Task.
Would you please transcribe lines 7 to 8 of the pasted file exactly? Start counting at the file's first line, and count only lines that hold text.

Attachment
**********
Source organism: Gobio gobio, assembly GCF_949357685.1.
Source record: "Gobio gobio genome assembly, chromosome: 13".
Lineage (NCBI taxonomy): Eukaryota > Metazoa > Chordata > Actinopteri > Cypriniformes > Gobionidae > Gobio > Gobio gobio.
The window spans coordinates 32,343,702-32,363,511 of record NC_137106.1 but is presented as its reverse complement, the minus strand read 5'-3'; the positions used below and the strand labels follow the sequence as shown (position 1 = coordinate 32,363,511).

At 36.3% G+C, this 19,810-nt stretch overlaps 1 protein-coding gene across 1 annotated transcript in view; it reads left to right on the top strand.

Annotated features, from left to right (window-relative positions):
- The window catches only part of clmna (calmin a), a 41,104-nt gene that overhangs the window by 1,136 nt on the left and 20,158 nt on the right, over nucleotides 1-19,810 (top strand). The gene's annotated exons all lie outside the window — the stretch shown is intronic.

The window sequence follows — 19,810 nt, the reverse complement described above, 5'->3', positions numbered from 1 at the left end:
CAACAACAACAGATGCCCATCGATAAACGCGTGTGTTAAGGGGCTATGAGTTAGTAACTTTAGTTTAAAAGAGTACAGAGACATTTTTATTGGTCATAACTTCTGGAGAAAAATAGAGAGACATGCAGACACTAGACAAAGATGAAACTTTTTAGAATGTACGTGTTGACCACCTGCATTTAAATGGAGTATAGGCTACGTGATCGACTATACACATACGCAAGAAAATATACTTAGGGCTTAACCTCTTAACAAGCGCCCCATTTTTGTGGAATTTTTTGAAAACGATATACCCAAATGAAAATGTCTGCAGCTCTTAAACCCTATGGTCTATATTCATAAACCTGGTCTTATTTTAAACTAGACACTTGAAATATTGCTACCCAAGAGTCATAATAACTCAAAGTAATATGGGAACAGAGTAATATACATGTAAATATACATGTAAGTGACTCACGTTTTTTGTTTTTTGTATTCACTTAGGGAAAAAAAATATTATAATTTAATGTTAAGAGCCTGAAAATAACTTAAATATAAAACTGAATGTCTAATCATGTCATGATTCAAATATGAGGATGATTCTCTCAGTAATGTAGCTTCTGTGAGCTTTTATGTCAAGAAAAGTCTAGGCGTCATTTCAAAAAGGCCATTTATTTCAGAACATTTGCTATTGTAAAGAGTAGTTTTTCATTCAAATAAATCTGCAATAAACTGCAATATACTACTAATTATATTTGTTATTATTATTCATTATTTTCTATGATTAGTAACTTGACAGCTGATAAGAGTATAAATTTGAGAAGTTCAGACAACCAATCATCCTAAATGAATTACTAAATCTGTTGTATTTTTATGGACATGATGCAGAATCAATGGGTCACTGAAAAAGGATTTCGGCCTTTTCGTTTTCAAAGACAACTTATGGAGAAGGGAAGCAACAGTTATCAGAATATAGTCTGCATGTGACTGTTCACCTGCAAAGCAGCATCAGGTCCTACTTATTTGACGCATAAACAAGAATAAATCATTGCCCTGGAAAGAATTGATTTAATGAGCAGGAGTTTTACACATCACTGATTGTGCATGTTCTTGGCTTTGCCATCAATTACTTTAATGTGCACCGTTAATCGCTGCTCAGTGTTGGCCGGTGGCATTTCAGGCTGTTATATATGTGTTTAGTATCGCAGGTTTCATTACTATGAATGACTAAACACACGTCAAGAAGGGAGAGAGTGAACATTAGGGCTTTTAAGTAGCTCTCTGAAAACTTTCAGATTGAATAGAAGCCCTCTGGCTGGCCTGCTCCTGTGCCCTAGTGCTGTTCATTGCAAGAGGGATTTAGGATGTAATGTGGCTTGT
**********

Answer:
- The window catches only part of clmna (calmin a), a 41,104-nt gene that overhangs the window by 1,136 nt on the left and 20,158 nt on the right, over nucleotides 1-19,810 (top strand). The gene's annotated exons all lie outside the window — the stretch shown is intronic.

The window sequence follows — 19,810 nt, the reverse complement described above, 5'->3', positions numbered from 1 at the left end: